a) §__.24(a)–1 (new): Services: retail and community development. Retail services and community development services are considered two important components of the service test for large retail banks and these services are more clearly differentiated. In particular, services targeted to LMI customers (e.g., low-cost transaction accounts) will now be considered as retail services and not community development services. §__.12(i)– 3 (regarding community development services) is also revised accordingly.
b) §__.24(d)–1 (existing): The agencies withdrew proposals intended to encourage alternative retail service delivery systems in light of rapid technological changes Instead, the agencies retained the current (1) primary emphasis on full-service branches and (2) consideration of alternative delivery systems “only to the extent” that they are effective alternatives to branches. The agencies seek to avoid implying that branches are less important to delivering retail banking services.
c) §__.24(d)(3)–1 (revised): The agencies added examples of technologically advanced retail systems and provided the following illustrative evaluation factors: (1) ease of access, whether physical or virtual; (2) cost to consumers, as compared to the bank’s other delivery systems; (3) range of services delivered; (4) ease of use; (5) rate of adoption and use; and (6) reliability of the system. Examiners will consider any information a bank maintains and provides to examiners to demonstrate that the institution’s alternative delivery systems are available to, and used by, low- and moderate-income individuals, such as data on customer usage or transactions.
d) §__.24(d)(3)–1 (new): In addition to evaluating the services provided in LMI and other geographies, examiners will also review other information that a bank provides to demonstrate that its services are tailored to meet the needs of its customers in the various geographies of its assessment area(s), including data regarding the costs and features of loan and deposit products, account usage and retention, geographic location of accountholders, the availability of information in languages other than English, and any other relevant information maintained.
e) §__.24(e)(2)–1 (new): Evaluation of community development services. Agencies will consider qualitative factors, such as innovativeness and responsiveness to community needs, and any relevant documentation that a bank provides. Quantitative factors include (1) The number of LMI individuals participating in a community development activity; (2) the number of organizations served by a community development activity; and (iii) the number of sessions of a community development service activity.
5) Responsiveness and Innovativeness.
a) §__.21(a)–3 (new): Responsiveness involves how effectively activities address community needs, considering quantitative and qualitative factors and the bank’s performance context. The agencies also provide a list of information sources in determining needs and opportunities.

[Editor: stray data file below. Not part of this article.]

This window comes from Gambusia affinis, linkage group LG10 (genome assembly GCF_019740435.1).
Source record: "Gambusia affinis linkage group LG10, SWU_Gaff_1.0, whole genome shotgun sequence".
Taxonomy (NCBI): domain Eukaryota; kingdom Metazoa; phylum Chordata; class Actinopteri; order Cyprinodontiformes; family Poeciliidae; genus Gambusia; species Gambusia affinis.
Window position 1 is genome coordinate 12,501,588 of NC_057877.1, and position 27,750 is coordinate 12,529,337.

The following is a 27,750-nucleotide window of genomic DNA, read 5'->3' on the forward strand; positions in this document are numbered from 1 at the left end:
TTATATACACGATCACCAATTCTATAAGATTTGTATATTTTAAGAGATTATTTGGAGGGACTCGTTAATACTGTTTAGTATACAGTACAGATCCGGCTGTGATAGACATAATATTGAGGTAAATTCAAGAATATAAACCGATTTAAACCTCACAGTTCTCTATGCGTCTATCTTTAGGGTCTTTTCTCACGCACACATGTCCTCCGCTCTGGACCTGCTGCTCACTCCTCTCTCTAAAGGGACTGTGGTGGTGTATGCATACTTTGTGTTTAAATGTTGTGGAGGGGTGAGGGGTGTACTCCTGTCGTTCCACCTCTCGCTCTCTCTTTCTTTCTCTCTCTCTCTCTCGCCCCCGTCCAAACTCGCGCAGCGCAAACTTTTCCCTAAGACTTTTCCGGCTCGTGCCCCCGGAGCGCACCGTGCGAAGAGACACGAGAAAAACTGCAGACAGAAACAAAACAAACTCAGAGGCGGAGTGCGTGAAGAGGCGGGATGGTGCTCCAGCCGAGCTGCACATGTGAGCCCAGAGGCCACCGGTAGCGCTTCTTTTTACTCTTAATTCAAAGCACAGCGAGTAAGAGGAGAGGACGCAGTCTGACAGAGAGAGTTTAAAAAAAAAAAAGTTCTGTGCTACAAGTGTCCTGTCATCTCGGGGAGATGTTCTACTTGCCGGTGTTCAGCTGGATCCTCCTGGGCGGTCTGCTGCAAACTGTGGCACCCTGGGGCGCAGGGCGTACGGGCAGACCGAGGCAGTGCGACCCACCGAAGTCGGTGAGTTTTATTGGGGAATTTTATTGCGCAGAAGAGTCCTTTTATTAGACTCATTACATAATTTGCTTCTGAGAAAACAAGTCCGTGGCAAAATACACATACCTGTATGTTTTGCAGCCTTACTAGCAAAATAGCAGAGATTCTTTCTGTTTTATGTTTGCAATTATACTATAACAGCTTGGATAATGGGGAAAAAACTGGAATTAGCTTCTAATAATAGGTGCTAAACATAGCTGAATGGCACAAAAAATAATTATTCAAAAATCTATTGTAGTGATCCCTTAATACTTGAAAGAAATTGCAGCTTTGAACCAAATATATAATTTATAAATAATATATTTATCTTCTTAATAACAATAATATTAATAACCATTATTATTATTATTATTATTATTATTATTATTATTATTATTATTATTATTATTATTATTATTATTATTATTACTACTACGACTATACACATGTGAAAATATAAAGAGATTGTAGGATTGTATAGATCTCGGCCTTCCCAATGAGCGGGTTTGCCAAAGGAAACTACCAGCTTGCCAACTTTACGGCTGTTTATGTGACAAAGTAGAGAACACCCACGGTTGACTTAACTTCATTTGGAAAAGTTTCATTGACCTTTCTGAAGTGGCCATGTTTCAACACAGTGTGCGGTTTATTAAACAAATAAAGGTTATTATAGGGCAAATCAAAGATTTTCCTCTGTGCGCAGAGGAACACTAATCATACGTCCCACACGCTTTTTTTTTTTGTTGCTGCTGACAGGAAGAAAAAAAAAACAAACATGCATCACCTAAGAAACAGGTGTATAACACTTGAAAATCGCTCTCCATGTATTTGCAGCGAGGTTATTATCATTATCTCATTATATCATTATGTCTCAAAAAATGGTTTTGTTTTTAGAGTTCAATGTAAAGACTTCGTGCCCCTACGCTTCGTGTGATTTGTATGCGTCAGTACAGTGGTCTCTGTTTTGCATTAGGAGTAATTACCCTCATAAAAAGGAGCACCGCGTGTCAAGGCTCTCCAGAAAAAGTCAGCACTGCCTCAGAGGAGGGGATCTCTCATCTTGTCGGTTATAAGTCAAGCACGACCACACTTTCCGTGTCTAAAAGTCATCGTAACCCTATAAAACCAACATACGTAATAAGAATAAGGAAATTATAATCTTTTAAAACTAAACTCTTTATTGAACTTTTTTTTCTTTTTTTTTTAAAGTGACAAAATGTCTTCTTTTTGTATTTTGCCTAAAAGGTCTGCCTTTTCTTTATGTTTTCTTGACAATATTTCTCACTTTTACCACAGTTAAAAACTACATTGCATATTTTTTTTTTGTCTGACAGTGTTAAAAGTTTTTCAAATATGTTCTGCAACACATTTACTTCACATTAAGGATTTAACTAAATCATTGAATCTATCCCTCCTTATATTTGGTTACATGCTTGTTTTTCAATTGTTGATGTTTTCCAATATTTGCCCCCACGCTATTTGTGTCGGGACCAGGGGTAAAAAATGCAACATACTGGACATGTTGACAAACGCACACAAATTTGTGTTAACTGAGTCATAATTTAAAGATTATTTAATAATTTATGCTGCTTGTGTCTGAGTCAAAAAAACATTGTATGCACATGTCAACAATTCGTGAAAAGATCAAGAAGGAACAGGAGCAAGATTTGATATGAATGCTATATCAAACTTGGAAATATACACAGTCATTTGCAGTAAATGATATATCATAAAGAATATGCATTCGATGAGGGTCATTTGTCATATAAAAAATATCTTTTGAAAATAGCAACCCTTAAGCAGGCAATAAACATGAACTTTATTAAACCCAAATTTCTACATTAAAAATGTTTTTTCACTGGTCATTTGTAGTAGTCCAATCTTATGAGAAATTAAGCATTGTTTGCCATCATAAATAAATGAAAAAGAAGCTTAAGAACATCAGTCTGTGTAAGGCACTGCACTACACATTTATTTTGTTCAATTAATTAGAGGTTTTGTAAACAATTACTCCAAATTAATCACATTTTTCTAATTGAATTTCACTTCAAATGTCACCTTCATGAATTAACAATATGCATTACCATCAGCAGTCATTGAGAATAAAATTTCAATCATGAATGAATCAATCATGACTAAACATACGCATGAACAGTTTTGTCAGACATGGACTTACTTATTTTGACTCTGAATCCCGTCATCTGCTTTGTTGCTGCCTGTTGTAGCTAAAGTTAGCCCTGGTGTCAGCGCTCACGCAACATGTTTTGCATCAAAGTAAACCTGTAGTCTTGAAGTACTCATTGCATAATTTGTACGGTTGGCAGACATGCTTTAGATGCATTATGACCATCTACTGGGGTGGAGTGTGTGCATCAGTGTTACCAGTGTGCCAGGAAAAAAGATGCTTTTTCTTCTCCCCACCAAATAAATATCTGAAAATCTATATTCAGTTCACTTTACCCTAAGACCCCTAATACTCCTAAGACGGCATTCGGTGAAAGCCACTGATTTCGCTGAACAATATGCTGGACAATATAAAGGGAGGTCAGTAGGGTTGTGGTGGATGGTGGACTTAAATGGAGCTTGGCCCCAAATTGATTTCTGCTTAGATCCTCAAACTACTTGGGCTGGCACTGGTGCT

i) The agencies have added to the final Q&A a new paragraph discussing how examiners will determine whether an institution has been responsive to the credit and community development needs of its assessment area(s) – a threshold requirement for consideration of certain community development activities in the broader statewide or regional area that includes the institution’s assessment area(s) but will not immediately or directly benefit the assessment area(s). First, examiners will consider as responsive all of the bank’s community development activities in its assessment area(s). Examiners will also consider as responsive to assessment area needs any community development activities that support an organization or activity that covers an area that is larger than, but includes, the bank’s assessment area(s). If the purpose, mandate, or function of the organization or activity includes serving the bank’s assessment area(s), it will be considered responsive to assessment area needs even if the bank’s assessment area(s) does not receive an immediate or direct benefit from the institution’s participation in the organization or activity.
ii) The final Q&A explains that, when evaluated qualitatively, some activities are more responsive than others, and that activities are more responsive if they are successful in meeting identified credit and community development needs. The final Q&A also includes an example of two community development activities, one of which would be considered more responsive than the other, to describe this concept.
b) §__.21(a)–4 (new): Innovativeness. An innovative practice or activity will be considered when an institution implements meaningful improvements to products, services, or delivery systems that respond more effectively to customer and community needs, and particularly to community development needs. For banks that are not market leaders in innovation, innovation includes the introduction of products, services, or delivery systems to their LMI customers or segments of consumers or markets not previously served. Banks should not innovate simply to meet this criterion of the applicable test, particularly if, for example, existing products, services, or delivery systems effectively address the needs of all segments of the community. Practices that cease to be innovative may still receive qualitative consideration for being flexible, complex, or responsive.